Syrian rebels have completed the withdrawal of heavy weapons from the frontline of the last opposition-held province of Idlib, Turkish state media reported on Monday, October 8.
Citing their correspondent in Idlib, state-run news agency Anadolu said the withdrawal was concluded under a deal reached last month between Turkey and Russia.
Turkey-backed Syrian opposition forces as well as anti-regime armed groups pulled out heavy weapons, including rocket launchers, mortars and medium-range missiles, Anadolu added.
On Sunday, Turkish-backed rebels said they expected to finish withdrawing heavy weapons from the planned buffer zone in northwestern Syria within days.
The Russia-Turkey agreement reached on September 17 for the northwestern region of Idlib on the Turkish border was made in part to avert what many warned could be one of the worst humanitarian disasters of Syria’s seven-year conflict.
The Idlib region includes most of the province of the same name, as well as adjacent parts of Hama and Aleppo provinces.
#Map of the Idlib Demilitarised Zone (as agreed upon on Sept 21st), along with Jihadist (HTS/TIP) territorial control, key strategic highways and various counties' observation posts.
— Nathan Ruser (@Nrg8000) October 2, 2018
Last month’s agreement is to create a 15 to 20-km (9-12 mile) demilitarized area ringing the Idlib region.
Under the deal, all rebels in the buffer zone must withdraw heavy arms by Wednesday, and radical groups must leave by October 15.
The Turkey-backed National Liberation Front announced on Saturday that it had begun withdrawing heavy arms from the zone as part of the agreement.
“We began to withdraw our heavy weapons from the demilitarized zone to rear positions,” NLF spokesperson Naji Mustafa told AFP.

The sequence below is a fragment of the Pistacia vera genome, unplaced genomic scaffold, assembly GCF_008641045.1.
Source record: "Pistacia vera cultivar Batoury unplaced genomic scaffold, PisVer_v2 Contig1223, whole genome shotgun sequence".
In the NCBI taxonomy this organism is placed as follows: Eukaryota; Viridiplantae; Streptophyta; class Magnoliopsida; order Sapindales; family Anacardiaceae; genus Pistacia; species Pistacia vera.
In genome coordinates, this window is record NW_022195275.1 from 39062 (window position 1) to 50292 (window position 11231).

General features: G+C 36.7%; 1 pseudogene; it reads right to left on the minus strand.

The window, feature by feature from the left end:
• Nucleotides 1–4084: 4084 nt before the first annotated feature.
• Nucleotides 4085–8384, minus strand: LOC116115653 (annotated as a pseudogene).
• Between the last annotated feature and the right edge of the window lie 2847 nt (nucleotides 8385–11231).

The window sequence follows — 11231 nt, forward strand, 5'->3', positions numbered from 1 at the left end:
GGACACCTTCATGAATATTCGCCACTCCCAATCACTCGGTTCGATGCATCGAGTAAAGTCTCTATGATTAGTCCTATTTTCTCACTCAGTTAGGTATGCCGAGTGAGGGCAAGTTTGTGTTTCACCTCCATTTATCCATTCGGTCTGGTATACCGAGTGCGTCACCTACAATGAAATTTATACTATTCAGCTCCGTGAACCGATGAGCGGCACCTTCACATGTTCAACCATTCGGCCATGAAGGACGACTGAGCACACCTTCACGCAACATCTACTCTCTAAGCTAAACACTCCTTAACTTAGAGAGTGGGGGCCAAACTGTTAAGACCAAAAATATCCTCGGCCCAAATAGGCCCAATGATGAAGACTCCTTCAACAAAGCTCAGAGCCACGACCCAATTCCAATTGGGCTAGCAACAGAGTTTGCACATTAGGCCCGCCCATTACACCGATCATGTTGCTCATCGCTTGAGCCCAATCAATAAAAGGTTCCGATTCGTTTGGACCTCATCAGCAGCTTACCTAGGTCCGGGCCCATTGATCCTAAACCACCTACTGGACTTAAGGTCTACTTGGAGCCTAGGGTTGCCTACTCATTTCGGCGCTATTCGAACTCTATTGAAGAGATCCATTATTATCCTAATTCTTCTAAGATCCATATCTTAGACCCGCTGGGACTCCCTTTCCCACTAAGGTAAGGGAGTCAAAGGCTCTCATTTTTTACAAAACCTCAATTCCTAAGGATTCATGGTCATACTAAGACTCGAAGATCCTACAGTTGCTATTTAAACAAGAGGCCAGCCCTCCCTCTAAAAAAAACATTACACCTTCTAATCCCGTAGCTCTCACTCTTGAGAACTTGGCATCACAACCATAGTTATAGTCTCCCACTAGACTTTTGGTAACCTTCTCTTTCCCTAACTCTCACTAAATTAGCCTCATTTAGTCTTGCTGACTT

“The operation will last several days,” he said, adding that the weapons will be held by fighters deployed in positions outside the demilitarized zone.
Anadolu Agency: "Within the framework of the #Sochi agreement between #Turkey and #Russia, withdrawal of heavy weapons in the disarmament process in line Idlib Tension Reduction Zone has been completed." pic.twitter.com/1EzNHscqIH
— EHA News (@eha_news) October 8, 2018
The NLF is the main Turkey-backed rebel alliance in the Idlib region, but al-Qaeda-linked Hayat Tahrir al-Sham holds a large part of the province and the zone, and has yet to announce its stance on the buffer zone deal.
HTS and other jihadists, who control a significant portion of the planned demilitarized area, may pose the main challenge to its implementation.
On Sunday, an AFP correspondent saw NLF fighters on the frontline inside the planned buffer zone on the Idlib region’s eastern flank.
They waited in trenches armed with light weapons on a hill in the area of Al-Eis in Aleppo province, overlooking regime-held territory several kilometres away.
The correspondent did not see any heavy weapons in Al-Eis.
“According to the set deadline, the withdrawal of heavy weapons will end on October 10. The operation is ongoing,” an NLF commander on site told AFP.
“We are reinforcing our positions and are ready to face any violation” from the regime side, he added.
On Saturday, a media spokesperson for Faylaq al-Sham, one of the NLF factions, confirmed the withdrawal of arms.
Seif Raad said it included pulling back missile launchers, tanks and mortars.
Syrian President Bashar al-Assad said on Sunday the deal for the country’s last major opposition bastion was just a “temporary measure” before the government retook the region.
“The agreement is a temporary measure through which the state has realised many achievements on the ground starting with stemming the bloodshed,” state news agency SANA reported Assad as saying.
Idlib “and other Syrian territory still under terrorist control will return to the Syrian state,” he reportedly said at a meeting of the central committee of his Baath party, using his usual term for anti-government forces.
In recent weeks, Turkey has deployed troops at observation posts it set up in rebel-held areas of Idlib and neighboring Aleppo.
Nawar Oliver, an analyst from the Turkey-based Omran Centre for Strategic Studies, said pro-Ankara fighters giving up their heavy weapons on the front line leaves them vulnerable to a regime attack.
But “the Turkish military should have some kind of heavy artillery” with them, he said.
With reporting from AFP